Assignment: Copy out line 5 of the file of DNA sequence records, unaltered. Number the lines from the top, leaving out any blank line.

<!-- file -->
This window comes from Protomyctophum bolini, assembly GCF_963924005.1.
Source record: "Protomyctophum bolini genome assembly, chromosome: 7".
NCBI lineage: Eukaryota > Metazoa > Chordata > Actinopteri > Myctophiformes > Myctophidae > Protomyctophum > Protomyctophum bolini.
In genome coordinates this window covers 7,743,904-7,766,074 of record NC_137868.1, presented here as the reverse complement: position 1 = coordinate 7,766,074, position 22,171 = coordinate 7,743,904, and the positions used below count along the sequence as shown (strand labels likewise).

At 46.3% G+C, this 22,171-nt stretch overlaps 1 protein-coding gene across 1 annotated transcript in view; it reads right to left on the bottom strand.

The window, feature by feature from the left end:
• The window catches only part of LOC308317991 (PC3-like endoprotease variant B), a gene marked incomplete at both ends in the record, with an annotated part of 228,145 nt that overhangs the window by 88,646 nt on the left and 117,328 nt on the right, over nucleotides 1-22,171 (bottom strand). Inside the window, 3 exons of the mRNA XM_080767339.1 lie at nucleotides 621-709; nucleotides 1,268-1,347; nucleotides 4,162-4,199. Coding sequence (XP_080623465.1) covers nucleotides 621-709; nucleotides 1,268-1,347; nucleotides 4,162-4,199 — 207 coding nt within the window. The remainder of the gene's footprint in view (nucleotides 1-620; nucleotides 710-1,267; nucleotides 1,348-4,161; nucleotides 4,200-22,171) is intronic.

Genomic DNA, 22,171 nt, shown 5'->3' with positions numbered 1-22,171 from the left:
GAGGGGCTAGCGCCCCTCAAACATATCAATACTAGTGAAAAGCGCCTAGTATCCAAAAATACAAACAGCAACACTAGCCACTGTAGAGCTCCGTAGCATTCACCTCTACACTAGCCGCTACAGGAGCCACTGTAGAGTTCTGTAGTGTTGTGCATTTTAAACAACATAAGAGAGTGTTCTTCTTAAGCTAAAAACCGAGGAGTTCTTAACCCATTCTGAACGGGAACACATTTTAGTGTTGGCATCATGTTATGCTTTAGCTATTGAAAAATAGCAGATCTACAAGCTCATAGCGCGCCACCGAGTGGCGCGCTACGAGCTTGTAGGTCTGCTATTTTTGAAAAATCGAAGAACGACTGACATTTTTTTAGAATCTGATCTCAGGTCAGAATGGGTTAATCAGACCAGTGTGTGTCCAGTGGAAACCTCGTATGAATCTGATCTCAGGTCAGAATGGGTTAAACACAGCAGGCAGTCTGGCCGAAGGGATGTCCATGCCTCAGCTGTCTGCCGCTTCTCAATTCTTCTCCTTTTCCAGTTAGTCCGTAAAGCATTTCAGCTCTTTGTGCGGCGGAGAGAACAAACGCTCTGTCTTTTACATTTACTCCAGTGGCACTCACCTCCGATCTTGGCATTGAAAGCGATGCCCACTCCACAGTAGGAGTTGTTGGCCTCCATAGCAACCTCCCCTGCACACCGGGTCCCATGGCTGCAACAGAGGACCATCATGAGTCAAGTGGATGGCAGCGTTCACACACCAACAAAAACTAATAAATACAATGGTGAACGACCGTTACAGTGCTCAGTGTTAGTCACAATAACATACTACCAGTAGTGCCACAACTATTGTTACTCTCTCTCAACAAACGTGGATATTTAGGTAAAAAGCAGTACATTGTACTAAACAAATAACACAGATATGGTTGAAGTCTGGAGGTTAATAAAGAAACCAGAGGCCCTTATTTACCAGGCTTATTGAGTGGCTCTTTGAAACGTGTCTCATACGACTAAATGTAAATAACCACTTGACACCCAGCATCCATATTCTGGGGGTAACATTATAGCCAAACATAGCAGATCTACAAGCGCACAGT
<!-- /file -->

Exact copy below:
At 46.3% G+C, this 22,171-nt stretch overlaps 1 protein-coding gene across 1 annotated transcript in view; it reads right to left on the bottom strand.